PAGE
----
A bit like Saddam is (was?) indeed a bad guy, but shouldn't have had US chemical & radioactive weapons used against him!! (Both these last are true, but didn't make the News Of The World or The Sun!!) And all the rest of the H.E. was a case of overkill (sorry, bad pun intended.)
              "Poor Tom shall lead thee" (King Lear)

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              • #8
                To my mind it's unreasonable to break into someone's home and wail about the trouble that comes after. Tough, shouldn't have been there in the first place.

                I don't think any questions need to be asked when you're woken up by robbers in the night in an isolated house - they're hardly there to clean the carpets.



                Gun culture? Yes, the crims have them we don't - so any reasonable force will be quite unreasonable against three men with guns if and when they eventually get onto this property. Unreasonable as we'll lose out.

                Perhaps future robbers would like to sue us on account we didn't have goods that they could sell on easily.

                Tony Martin's house and property had repeatedly been broken into and damaged, I read some of the things they'd done to his property leading up to that night.



                I disagree, the courts will be sympathetic as little by little the criminals and law breakers are winning through. His 'lawful business' was the unlawfull business of thieveing, stealing, breaking into peoples homes and generally making other people's lives a misery.



                Don't read the two newspapers mentioned so can't comment on what they did or didn't report. I do however know a reporter who was out there (independent) which is why I didn't post on the thread about the war. Independent reporters had a terrible time out there - the ones who wouldn't say 'what was required'. They were frowned on and their lives made as difficult as possible. I've spoken to him a few times since he came back and my eyes have been opened on what was reported and what actually happened.

                Comment


                • #9
                  I agree with Spinkysay.I live out in the sticks and the though some somebody breaking into my property and being unable to do anything about it is concerning to say the least.We are allowed to use reasonable force, agreed, but the clause to this is that reasonable force can only be used if you believe yourself to be in danger.In my minds eye coming across somebody in your house would make anybody believe themselves to be in danger.



                  Americans , love them or loath them can use lethal force to protect their property.All they need do is issue a verbal warning and that's it.Phone the police after, basically end of story.There is even a club set up over there called the Texas Rangers. These people put stickers in their windows stating they are a memeber of this club.The first memeber of this club to shoot an intruder will get a reward of $100.000. To date, nobody as broken into one of their houses.Is this not the ultimate deterrant? It makes you wonder if this is the road we are heading down.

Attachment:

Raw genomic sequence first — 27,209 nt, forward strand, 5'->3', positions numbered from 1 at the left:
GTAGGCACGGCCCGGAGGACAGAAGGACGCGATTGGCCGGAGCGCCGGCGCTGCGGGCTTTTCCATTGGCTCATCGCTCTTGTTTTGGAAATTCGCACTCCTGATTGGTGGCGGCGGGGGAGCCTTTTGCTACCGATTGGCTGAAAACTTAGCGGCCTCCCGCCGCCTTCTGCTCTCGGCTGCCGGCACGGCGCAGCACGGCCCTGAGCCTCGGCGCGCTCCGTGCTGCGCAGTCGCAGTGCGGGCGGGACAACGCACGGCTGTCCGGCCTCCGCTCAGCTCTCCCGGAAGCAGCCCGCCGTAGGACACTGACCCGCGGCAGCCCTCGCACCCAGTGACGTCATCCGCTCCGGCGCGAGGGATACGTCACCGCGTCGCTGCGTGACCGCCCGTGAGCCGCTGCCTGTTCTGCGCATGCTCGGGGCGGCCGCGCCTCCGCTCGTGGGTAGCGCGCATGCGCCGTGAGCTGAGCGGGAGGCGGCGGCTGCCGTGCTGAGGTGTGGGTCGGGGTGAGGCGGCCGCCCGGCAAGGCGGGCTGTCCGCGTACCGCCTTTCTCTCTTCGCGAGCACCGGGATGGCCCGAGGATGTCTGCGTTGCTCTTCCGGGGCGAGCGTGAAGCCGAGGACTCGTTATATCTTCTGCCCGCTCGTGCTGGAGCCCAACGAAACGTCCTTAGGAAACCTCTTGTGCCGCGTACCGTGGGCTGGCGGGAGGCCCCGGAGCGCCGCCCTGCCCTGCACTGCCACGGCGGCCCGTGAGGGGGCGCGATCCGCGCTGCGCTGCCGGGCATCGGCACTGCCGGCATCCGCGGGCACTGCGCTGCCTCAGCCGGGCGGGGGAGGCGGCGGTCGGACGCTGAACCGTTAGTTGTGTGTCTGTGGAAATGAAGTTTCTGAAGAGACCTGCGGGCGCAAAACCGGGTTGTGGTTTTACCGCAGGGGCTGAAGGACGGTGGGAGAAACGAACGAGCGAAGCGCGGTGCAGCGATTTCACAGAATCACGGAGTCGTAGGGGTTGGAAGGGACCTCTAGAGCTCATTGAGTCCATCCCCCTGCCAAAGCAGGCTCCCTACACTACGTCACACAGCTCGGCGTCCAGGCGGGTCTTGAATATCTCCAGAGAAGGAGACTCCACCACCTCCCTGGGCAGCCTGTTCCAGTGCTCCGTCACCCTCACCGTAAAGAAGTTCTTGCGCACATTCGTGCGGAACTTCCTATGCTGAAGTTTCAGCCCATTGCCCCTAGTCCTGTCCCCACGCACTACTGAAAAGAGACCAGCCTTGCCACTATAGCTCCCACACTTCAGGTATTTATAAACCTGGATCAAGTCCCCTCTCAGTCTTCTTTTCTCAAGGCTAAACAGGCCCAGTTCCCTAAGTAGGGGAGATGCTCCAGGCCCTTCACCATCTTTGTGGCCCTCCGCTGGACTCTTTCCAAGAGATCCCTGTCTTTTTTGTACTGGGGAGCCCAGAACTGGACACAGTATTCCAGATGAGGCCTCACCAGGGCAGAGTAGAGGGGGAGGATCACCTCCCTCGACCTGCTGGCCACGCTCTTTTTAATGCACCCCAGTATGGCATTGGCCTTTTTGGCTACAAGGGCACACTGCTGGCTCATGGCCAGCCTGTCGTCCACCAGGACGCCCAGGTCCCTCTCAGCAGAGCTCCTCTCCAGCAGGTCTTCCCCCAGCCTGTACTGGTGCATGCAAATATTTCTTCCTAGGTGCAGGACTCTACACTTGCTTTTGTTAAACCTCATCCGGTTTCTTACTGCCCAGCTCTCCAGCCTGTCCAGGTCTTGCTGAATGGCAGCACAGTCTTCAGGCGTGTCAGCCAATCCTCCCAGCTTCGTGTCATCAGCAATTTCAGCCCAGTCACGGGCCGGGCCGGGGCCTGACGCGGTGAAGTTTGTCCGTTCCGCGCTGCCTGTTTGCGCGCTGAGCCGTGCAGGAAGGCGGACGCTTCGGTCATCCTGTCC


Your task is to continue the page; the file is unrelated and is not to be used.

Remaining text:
It appears that we are becoming less and less secure in our own homes and more and more powerless to do anything about it.Don't get me wrong I am not suggesting we all start sleeping with guns under our pillows but to lock people up for protecting themselves and then to allow this moron to sue him is like rubbing salt into the wound.



                  Like I said Americans ,love them or loathe them, I really feel that one way or the other we will eventually become their 53th state and simply fall into line behind them, heaven help us !!!

                  Comment


                  • #10
                    The sad fact is that 'reasonable force' has never really been defined. It's a very woolly area. But did you know that the 1689 Bill of Rights reaffirmed the rights of subjects to carry arms? The Bill of Rights is still in force and has never been repealed. Although I suppose with all this talk about the European Constitution that might not be too far off.



                    I found a very interesting article at: http://www.cybersurf.co.uk/johnny/dunblane/munday.html



                    I found this quote towards the end:
                    Dicey, op. cit., pp.493-495, citing Foster; "Where a felony is committed and the felon flyeth from justice, or a dangerous wound is given, it is the duty of every man to muse his best endeavours for preventing an escape. And if in the pursuit the flying party is killed, whereby he cannot otherwise be overtaken, this will be deemed justifyable homicide. For the pursuit was not barely warrantable; it is what the law requireth, and will punish the willful neglect of".[/b]


                    Seems they did things differently in the old days



                    Spinky, it must be terrifying for you to have to put up with those three blokes virtually stalking you Is there any way you can get video evidence of them hanging around. It's possible, probably likely, that they are known to the police and I still think it's an offence to be 'loitering with intent'.



                    As for Tony Martin, I think he was probably in fear of his life after all those burglaries and if the law won't protect him then their neglect has caused him to take 'unusual' measures. He claimed in court that he didn't mean to kill anybody. Why should we disbelieve him. He'd never been in trouble of any kind before, unlike the thieves who tried to rob him.



                    Short point about the Iraqi 'war'. A lot of people on the internet have remarked on the number of independent and embedded journalists who died. I don't think it was all coincidence. In fact before the war Kate Adie stated on an Irish radio programme that she'd been informed by a pentagon adviser that journalists should be careful about 'being in the wrong place at the wrong time', that if they got in the way it was their own fault. She took it as a threat.



                    Misty
                    "Almost anything you do will seem insignificant, but it is very important that you do it. You must be the change that you wish to see in the world." Gandhi